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ERIC Number: ED196792
Record Type: RIE
Publication Date: 1980-Nov
Pages: 22
Abstractor: N/A
Reference Count: 0
Evaluation Capacity-Building in Social Work: A Comparison of Professional Education and In-Service Training.
Johnson, Paul L.
This paper examines the relative impact of a professional education program compared to an inservice training program for evaluating the effectiveness and efficiency of social work. There is controversy regarding the appropriate place of professional education and inservice training in program evaluation capacity building. Advocacy for inservice training is sometimes associated with a perspective that evaluation is a job, while advocacy for formal training is more closely tied to the view of evaluation as a profession. Capacity building is operationally defined in two respects: (1) the student or trainee's perception of increased capability or confidence in performing evaluation tasks, both managerial and technical, and (2) the student or trainee's later involvement in agency evaluation activities. Questionnaires were sent to two groups: the first group were graduates of the masters program at Syracuse University School of Social Work and the second group had undergone inservice evaluation training by the New York State Department of Social Services. The Syracuse graduates praised the blend of administrative and casework practice skills in their curriculum. In comparison, the workshop participants said that their evaluation training was most instructive at the on-site training sessions but that too much knowledge was presented too fast and the material tended to go over their heads. The Syracuse graduates expressed high self-confidence in their capability of designing and implementing data collection instruments and their ability to apply statistics using computer statistical packages. In contrast, the workshop participants said their stronger confidence was in taking on the tasks of organizing an evaluation study, defining the evaluation question, interpreting the findings, and writing the evaluation report. They saw the technical areas of instrument design, sampling, and statistics as problem areas for which they would seek assistance from specialists. Regarding their present evaluation activities, the variations in degree and kind of involvement for both graduates and workshop trainees was large. (Author/RM)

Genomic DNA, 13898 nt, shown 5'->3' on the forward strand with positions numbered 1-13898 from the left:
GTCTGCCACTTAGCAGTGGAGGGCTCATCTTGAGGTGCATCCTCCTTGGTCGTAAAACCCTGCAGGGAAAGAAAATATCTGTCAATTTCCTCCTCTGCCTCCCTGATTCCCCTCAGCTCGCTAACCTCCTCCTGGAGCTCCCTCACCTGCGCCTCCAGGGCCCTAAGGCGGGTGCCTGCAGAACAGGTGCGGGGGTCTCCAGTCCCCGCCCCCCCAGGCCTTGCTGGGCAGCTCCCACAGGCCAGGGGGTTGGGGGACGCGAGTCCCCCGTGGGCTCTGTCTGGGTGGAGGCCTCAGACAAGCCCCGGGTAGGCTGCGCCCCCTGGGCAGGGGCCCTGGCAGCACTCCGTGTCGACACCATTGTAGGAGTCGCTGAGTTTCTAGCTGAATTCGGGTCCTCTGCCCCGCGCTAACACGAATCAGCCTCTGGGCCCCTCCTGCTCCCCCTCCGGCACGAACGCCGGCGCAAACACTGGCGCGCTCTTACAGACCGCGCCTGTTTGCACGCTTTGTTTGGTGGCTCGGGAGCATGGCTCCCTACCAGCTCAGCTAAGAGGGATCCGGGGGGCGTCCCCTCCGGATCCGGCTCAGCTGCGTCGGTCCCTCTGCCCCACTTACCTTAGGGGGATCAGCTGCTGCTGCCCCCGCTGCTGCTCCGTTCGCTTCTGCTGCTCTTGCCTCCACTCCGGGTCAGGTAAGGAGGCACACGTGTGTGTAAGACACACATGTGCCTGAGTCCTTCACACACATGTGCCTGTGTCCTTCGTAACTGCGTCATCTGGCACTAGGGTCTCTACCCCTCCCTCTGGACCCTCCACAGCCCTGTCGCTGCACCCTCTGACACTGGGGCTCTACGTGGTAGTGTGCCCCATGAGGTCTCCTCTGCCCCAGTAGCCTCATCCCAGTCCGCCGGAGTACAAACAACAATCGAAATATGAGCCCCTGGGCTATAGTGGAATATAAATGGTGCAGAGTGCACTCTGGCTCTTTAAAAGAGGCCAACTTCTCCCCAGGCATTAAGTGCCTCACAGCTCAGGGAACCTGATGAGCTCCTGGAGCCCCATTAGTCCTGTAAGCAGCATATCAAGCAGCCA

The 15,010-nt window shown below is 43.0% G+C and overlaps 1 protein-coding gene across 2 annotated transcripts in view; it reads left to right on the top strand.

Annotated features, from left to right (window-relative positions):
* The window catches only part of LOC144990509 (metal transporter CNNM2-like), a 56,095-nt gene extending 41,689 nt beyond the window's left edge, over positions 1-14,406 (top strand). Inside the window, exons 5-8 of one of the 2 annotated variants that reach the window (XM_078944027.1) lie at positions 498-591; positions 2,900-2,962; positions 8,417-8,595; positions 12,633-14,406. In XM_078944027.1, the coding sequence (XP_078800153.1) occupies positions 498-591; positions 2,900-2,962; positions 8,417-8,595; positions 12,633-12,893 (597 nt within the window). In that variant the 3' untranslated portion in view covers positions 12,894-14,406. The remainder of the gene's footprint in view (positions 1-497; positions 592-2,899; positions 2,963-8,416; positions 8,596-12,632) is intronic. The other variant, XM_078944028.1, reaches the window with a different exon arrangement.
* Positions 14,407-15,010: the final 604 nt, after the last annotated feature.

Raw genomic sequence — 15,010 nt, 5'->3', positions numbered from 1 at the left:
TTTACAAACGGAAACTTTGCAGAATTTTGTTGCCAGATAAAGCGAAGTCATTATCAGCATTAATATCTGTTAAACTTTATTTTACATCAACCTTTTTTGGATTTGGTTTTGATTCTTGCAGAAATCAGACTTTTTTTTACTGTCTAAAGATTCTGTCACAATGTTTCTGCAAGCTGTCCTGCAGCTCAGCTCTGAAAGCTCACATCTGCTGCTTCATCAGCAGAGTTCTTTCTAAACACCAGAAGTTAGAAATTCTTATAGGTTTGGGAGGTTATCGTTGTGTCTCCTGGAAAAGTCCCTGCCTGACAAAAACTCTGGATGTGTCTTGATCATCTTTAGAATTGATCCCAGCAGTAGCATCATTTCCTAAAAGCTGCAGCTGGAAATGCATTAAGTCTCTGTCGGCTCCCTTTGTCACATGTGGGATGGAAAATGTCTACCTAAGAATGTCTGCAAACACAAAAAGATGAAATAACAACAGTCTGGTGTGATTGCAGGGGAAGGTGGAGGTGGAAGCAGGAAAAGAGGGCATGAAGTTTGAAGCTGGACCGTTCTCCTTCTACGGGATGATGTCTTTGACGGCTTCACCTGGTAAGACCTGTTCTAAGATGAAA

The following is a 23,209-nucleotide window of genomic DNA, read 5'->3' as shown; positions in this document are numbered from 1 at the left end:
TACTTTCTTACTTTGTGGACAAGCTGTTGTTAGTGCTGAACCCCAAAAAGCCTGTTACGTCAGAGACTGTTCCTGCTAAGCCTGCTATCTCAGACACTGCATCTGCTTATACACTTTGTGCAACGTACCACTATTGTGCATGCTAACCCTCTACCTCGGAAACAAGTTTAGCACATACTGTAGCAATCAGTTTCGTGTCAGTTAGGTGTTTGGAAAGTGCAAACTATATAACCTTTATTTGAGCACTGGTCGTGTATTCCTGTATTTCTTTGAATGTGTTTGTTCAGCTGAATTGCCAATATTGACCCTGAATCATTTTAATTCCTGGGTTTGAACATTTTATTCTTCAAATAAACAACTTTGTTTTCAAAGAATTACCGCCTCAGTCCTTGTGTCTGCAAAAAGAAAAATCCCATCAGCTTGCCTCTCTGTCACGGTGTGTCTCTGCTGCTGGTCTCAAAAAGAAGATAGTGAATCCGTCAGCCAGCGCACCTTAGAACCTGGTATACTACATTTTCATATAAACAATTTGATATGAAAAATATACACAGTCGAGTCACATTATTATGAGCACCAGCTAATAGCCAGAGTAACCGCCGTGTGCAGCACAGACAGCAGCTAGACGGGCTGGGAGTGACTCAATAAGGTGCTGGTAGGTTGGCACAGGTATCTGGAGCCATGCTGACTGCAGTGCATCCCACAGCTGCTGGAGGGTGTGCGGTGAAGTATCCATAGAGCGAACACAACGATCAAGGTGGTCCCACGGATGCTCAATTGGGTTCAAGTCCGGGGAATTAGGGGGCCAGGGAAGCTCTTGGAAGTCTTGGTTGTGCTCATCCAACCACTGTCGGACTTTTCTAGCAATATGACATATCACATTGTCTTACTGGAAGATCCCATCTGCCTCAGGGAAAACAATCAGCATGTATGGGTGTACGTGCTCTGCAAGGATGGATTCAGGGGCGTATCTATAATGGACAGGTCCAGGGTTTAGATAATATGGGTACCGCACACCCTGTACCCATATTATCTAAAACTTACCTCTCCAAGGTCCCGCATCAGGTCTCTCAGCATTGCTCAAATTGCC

Publication Type: Reports - Evaluative; Speeches/Meeting Papers
Education Level: N/A
Audience: N/A
Language: English
Sponsor: N/A
Authoring Institution: N/A
Note: Paper presented at Annual Meeting of the Evaluation Research Society (Washington, DC, November 19-22, 1980).